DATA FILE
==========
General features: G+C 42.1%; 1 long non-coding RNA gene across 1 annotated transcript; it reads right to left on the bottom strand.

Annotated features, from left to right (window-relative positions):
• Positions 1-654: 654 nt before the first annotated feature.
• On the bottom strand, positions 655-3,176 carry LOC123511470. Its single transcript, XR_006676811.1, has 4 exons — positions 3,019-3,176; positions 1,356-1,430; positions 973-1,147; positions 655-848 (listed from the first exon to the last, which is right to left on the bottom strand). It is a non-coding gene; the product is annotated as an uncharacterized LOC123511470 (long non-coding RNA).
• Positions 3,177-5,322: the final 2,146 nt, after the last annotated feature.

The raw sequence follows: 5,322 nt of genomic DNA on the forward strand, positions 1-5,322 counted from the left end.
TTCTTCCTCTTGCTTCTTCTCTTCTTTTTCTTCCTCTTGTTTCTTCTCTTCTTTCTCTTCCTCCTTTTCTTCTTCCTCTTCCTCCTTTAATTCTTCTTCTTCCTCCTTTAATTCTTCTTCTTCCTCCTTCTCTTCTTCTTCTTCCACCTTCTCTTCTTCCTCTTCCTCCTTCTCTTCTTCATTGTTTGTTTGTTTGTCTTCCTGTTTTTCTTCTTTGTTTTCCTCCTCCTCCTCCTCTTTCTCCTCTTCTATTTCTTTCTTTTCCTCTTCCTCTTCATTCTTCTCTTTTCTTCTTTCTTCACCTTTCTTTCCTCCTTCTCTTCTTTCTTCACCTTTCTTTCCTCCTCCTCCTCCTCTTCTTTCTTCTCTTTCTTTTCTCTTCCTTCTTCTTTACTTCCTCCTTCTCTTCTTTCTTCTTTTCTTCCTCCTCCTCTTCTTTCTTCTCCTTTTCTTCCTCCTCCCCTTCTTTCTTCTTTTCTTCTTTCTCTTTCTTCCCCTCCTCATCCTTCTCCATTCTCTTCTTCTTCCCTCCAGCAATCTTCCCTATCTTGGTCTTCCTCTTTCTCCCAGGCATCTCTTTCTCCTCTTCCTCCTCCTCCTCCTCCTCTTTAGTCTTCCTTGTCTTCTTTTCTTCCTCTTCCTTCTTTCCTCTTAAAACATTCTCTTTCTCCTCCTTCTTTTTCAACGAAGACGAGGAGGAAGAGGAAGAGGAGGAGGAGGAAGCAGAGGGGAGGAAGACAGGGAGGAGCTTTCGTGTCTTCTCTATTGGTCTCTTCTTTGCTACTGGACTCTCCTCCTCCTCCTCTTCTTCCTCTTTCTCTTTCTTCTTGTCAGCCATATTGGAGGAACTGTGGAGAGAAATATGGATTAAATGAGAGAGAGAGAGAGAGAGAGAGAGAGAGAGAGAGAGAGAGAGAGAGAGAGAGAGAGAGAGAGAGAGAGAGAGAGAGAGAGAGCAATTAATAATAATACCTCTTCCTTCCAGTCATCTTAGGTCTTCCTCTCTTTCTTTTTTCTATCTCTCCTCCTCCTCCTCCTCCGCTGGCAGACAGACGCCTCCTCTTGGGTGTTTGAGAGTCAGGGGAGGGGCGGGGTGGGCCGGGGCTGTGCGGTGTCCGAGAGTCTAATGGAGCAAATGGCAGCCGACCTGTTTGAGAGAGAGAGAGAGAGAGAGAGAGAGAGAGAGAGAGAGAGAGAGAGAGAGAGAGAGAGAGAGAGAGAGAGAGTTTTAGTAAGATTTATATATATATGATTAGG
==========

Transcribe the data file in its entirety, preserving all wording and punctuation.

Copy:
General features: G+C 42.1%; 1 long non-coding RNA gene across 1 annotated transcript; it reads right to left on the bottom strand.

Annotated features, from left to right (window-relative positions):
• Positions 1-654: 654 nt before the first annotated feature.
• On the bottom strand, positions 655-3,176 carry LOC123511470. Its single transcript, XR_006676811.1, has 4 exons — positions 3,019-3,176; positions 1,356-1,430; positions 973-1,147; positions 655-848 (listed from the first exon to the last, which is right to left on the bottom strand). It is a non-coding gene; the product is annotated as an uncharacterized LOC123511470 (long non-coding RNA).
• Positions 3,177-5,322: the final 2,146 nt, after the last annotated feature.

The raw sequence follows: 5,322 nt of genomic DNA on the forward strand, positions 1-5,322 counted from the left end.
TTCTTCCTCTTGCTTCTTCTCTTCTTTTTCTTCCTCTTGTTTCTTCTCTTCTTTCTCTTCCTCCTTTTCTTCTTCCTCTTCCTCCTTTAATTCTTCTTCTTCCTCCTTTAATTCTTCTTCTTCCTCCTTCTCTTCTTCTTCTTCCACCTTCTCTTCTTCCTCTTCCTCCTTCTCTTCTTCATTGTTTGTTTGTTTGTCTTCCTGTTTTTCTTCTTTGTTTTCCTCCTCCTCCTCCTCTTTCTCCTCTTCTATTTCTTTCTTTTCCTCTTCCTCTTCATTCTTCTCTTTTCTTCTTTCTTCACCTTTCTTTCCTCCTTCTCTTCTTTCTTCACCTTTCTTTCCTCCTCCTCCTCCTCTTCTTTCTTCTCTTTCTTTTCTCTTCCTTCTTCTTTACTTCCTCCTTCTCTTCTTTCTTCTTTTCTTCCTCCTCCTCTTCTTTCTTCTCCTTTTCTTCCTCCTCCCCTTCTTTCTTCTTTTCTTCTTTCTCTTTCTTCCCCTCCTCATCCTTCTCCATTCTCTTCTTCTTCCCTCCAGCAATCTTCCCTATCTTGGTCTTCCTCTTTCTCCCAGGCATCTCTTTCTCCTCTTCCTCCTCCTCCTCCTCCTCTTTAGTCTTCCTTGTCTTCTTTTCTTCCTCTTCCTTCTTTCCTCTTAAAACATTCTCTTTCTCCTCCTTCTTTTTCAACGAAGACGAGGAGGAAGAGGAAGAGGAGGAGGAGGAAGCAGAGGGGAGGAAGACAGGGAGGAGCTTTCGTGTCTTCTCTATTGGTCTCTTCTTTGCTACTGGACTCTCCTCCTCCTCCTCTTCTTCCTCTTTCTCTTTCTTCTTGTCAGCCATATTGGAGGAACTGTGGAGAGAAATATGGATTAAATGAGAGAGAGAGAGAGAGAGAGAGAGAGAGAGAGAGAGAGAGAGAGAGAGAGAGAGAGAGAGAGAGAGAGAGAGAGAGAGAGAGCAATTAATAATAATACCTCTTCCTTCCAGTCATCTTAGGTCTTCCTCTCTTTCTTTTTTCTATCTCTCCTCCTCCTCCTCCTCCGCTGGCAGACAGACGCCTCCTCTTGGGTGTTTGAGAGTCAGGGGAGGGGCGGGGTGGGCCGGGGCTGTGCGGTGTCCGAGAGTCTAATGGAGCAAATGGCAGCCGACCTGTTTGAGAGAGAGAGAGAGAGAGAGAGAGAGAGAGAGAGAGAGAGAGAGAGAGAGAGAGAGAGAGAGAGAGAGAGAGTTTTAGTAAGATTTATATATATATGATTAGG